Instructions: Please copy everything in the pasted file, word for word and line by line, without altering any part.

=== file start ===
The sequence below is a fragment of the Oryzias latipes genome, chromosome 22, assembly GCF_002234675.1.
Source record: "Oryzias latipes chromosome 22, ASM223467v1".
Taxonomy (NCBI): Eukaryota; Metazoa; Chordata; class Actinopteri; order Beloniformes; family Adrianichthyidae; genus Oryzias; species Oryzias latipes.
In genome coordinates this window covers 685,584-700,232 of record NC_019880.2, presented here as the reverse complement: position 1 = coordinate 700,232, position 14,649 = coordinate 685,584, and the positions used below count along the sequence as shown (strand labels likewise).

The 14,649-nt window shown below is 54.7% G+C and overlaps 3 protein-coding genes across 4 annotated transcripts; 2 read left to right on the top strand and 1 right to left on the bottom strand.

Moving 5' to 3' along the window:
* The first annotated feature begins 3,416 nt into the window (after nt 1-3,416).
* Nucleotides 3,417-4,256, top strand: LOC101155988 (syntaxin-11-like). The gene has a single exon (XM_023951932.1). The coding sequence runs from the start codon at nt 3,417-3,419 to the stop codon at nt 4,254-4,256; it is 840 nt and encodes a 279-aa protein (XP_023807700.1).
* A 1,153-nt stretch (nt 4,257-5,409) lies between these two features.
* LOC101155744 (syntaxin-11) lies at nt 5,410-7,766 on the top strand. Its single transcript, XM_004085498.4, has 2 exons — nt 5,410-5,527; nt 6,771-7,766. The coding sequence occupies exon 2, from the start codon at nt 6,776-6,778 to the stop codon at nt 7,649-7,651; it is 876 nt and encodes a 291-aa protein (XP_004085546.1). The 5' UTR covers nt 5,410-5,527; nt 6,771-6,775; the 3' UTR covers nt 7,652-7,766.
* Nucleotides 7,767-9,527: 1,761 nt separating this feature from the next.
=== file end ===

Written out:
The sequence below is a fragment of the Oryzias latipes genome, chromosome 22, assembly GCF_002234675.1.
Source record: "Oryzias latipes chromosome 22, ASM223467v1".
Taxonomy (NCBI): Eukaryota; Metazoa; Chordata; class Actinopteri; order Beloniformes; family Adrianichthyidae; genus Oryzias; species Oryzias latipes.
In genome coordinates this window covers 685,584-700,232 of record NC_019880.2, presented here as the reverse complement: position 1 = coordinate 700,232, position 14,649 = coordinate 685,584, and the positions used below count along the sequence as shown (strand labels likewise).

The 14,649-nt window shown below is 54.7% G+C and overlaps 3 protein-coding genes across 4 annotated transcripts; 2 read left to right on the top strand and 1 right to left on the bottom strand.

Moving 5' to 3' along the window:
* The first annotated feature begins 3,416 nt into the window (after nt 1-3,416).
* Nucleotides 3,417-4,256, top strand: LOC101155988 (syntaxin-11-like). The gene has a single exon (XM_023951932.1). The coding sequence runs from the start codon at nt 3,417-3,419 to the stop codon at nt 4,254-4,256; it is 840 nt and encodes a 279-aa protein (XP_023807700.1).
* A 1,153-nt stretch (nt 4,257-5,409) lies between these two features.
* LOC101155744 (syntaxin-11) lies at nt 5,410-7,766 on the top strand. Its single transcript, XM_004085498.4, has 2 exons — nt 5,410-5,527; nt 6,771-7,766. The coding sequence occupies exon 2, from the start codon at nt 6,776-6,778 to the stop codon at nt 7,649-7,651; it is 876 nt and encodes a 291-aa protein (XP_004085546.1). The 5' UTR covers nt 5,410-5,527; nt 6,771-6,775; the 3' UTR covers nt 7,652-7,766.
* Nucleotides 7,767-9,527: 1,761 nt separating this feature from the next.